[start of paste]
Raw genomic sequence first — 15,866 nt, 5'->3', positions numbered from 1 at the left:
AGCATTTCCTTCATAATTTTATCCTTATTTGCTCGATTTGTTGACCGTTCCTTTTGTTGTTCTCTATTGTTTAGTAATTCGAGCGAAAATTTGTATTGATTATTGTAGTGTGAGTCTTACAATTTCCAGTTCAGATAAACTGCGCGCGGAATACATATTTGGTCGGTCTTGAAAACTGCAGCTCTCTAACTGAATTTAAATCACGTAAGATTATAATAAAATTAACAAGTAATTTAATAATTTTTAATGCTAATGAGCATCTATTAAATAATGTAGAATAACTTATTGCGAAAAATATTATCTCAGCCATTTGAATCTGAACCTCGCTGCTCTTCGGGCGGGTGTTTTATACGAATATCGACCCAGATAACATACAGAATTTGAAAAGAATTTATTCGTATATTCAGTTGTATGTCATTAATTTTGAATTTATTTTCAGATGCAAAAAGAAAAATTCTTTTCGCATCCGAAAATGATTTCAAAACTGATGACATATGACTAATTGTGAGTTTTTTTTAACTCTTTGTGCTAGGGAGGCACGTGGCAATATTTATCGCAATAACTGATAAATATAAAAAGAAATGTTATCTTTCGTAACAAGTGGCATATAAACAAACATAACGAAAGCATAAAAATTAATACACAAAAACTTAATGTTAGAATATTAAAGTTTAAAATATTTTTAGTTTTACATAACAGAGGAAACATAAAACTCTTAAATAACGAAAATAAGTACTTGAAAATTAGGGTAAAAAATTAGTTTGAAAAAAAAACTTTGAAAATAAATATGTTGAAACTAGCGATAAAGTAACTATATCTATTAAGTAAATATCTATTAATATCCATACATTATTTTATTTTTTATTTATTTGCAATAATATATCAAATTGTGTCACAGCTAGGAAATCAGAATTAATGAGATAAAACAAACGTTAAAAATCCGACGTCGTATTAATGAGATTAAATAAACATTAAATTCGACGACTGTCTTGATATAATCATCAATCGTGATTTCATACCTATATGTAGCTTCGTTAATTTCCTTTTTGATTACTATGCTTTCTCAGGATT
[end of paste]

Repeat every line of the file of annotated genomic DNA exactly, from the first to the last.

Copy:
Raw genomic sequence first — 15,866 nt, 5'->3', positions numbered from 1 at the left:
AGCATTTCCTTCATAATTTTATCCTTATTTGCTCGATTTGTTGACCGTTCCTTTTGTTGTTCTCTATTGTTTAGTAATTCGAGCGAAAATTTGTATTGATTATTGTAGTGTGAGTCTTACAATTTCCAGTTCAGATAAACTGCGCGCGGAATACATATTTGGTCGGTCTTGAAAACTGCAGCTCTCTAACTGAATTTAAATCACGTAAGATTATAATAAAATTAACAAGTAATTTAATAATTTTTAATGCTAATGAGCATCTATTAAATAATGTAGAATAACTTATTGCGAAAAATATTATCTCAGCCATTTGAATCTGAACCTCGCTGCTCTTCGGGCGGGTGTTTTATACGAATATCGACCCAGATAACATACAGAATTTGAAAAGAATTTATTCGTATATTCAGTTGTATGTCATTAATTTTGAATTTATTTTCAGATGCAAAAAGAAAAATTCTTTTCGCATCCGAAAATGATTTCAAAACTGATGACATATGACTAATTGTGAGTTTTTTTTAACTCTTTGTGCTAGGGAGGCACGTGGCAATATTTATCGCAATAACTGATAAATATAAAAAGAAATGTTATCTTTCGTAACAAGTGGCATATAAACAAACATAACGAAAGCATAAAAATTAATACACAAAAACTTAATGTTAGAATATTAAAGTTTAAAATATTTTTAGTTTTACATAACAGAGGAAACATAAAACTCTTAAATAACGAAAATAAGTACTTGAAAATTAGGGTAAAAAATTAGTTTGAAAAAAAAACTTTGAAAATAAATATGTTGAAACTAGCGATAAAGTAACTATATCTATTAAGTAAATATCTATTAATATCCATACATTATTTTATTTTTTATTTATTTGCAATAATATATCAAATTGTGTCACAGCTAGGAAATCAGAATTAATGAGATAAAACAAACGTTAAAAATCCGACGTCGTATTAATGAGATTAAATAAACATTAAATTCGACGACTGTCTTGATATAATCATCAATCGTGATTTCATACCTATATGTAGCTTCGTTAATTTCCTTTTTGATTACTATGCTTTCTCAGGATT